Over the past seven years, the state of Maine has made enormous strides in reducing the tax burden on its citizens. But tax relief at the state level, as we all know, is only part of the equation.
That is why I am very encouraged to see that Washington is now looking at tax reform on a national level. As a business owner and as a tax-paying citizen, I can tell you there is much important work to be done.
The United States’ tax code is burdensome and overly complex, especially for small businesses that provide a large number of jobs throughout the country. An overhaul of the system that puts more money back in the hands of citizens and encourages job growth is long overdue.
It is discouraging to note that the United States now has the highest corporate tax rate among the 35 advanced economies in the Organization for Economic Cooperation and Development (OECD). It is more than 16 percent higher than the worldwide average.
History has shown, time and time again, that punishing businesses by imposing higher tax burdens creates a disincentive for businesses to expand and hire workers. Here in Maine, we were already seeing the negative impact the ill-advised surtax on small businesses was having until the Legislature wisely eliminated it. Conversely, when the tax burden on businesses is lifted, investment and economic growth follow.
If the United States is to truly remain a global leader in economic development, we cannot have the dubious honor of being among the highest-taxed nations.
Trying to decipher the American tax code has become an industry unto itself over the decades, due to its complexity. Consider this: In 1935, the form for a standard Form 1040 was only two pages long. It’s now up to 241 pages. According to the Tax Foundation, the tax code, itself, is more than six times long as it was in 1955. U.S. taxpayers spend more than six billion hours every year attempting to comply with the code.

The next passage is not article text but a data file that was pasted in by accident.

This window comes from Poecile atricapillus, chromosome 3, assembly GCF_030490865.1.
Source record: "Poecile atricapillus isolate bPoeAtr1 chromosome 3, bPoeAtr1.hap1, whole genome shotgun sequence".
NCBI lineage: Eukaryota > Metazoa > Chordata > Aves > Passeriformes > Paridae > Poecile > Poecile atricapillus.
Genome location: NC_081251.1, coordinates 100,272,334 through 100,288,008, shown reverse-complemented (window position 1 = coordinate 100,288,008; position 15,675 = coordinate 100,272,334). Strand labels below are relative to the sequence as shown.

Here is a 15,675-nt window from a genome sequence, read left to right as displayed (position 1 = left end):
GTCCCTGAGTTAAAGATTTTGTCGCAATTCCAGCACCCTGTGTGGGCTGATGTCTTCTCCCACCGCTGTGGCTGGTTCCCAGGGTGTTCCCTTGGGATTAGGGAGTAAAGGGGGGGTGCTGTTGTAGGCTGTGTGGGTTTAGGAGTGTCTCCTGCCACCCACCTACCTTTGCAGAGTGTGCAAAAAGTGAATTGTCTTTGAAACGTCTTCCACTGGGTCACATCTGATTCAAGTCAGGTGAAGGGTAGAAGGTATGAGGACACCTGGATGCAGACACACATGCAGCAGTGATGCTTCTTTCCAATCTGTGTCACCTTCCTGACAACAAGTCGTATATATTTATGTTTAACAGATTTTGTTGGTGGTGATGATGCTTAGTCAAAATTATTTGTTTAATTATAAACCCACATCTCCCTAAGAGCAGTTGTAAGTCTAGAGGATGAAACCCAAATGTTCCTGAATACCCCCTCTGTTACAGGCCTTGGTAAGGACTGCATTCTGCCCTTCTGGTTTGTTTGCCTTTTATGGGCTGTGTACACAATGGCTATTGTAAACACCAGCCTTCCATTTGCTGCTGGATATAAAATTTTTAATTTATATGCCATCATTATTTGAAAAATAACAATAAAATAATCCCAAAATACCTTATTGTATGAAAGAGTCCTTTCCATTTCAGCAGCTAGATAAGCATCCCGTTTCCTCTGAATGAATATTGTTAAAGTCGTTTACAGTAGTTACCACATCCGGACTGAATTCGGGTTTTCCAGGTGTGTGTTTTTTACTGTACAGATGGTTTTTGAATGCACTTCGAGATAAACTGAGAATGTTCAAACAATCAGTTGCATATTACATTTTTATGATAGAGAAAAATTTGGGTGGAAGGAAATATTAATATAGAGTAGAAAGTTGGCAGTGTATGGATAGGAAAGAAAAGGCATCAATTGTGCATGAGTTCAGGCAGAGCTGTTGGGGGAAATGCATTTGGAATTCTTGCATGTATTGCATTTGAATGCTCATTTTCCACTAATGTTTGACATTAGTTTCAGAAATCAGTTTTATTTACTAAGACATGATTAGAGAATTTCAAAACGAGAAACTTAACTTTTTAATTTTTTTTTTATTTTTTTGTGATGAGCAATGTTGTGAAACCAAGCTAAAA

The tax code is another obstacle for America’s small businesses which spend up to $16 billion annually on compliance costs.
So often we hear about U.S. companies moving their operations overseas. The cheaper cost of labor is often cited as the reason, but many of them also flee our borders to escape our costly and complicated tax structure.
As a business owner and former educator, I understand that taxes are a fact of life if we are to have good schools and provide basic services to our citizens. We simply cannot succeed without well maintained roads and bridges, emergency services and a strong military. I believe we also have an obligation to care for our elderly and disabled.
But for far too long, our leaders in Washington have looked to the American taxpayer to continue feeding our bloated government programs.
Here in Maine, we drastically reduced the highest marginal tax rate, over a series of cuts, from 8.5 to 7.15 percent, and it is important that we continue this trend with additional reductions and reforms to help improve Maine’s economy.
Those who opposed these cuts warned of Doomsday scenarios for Maine’s economy, but just the opposite has happened. Maine ended the last fiscal year with a $111 million surplus. The state’s unemployment rate is lower than it has been in decades. Businesses are struggling to find enough workers to keep pace with their growth.
There is no reason that this cannot, and should not happen at the national level. If we are to remain a competitive country, the time for comprehensive tax reform is now.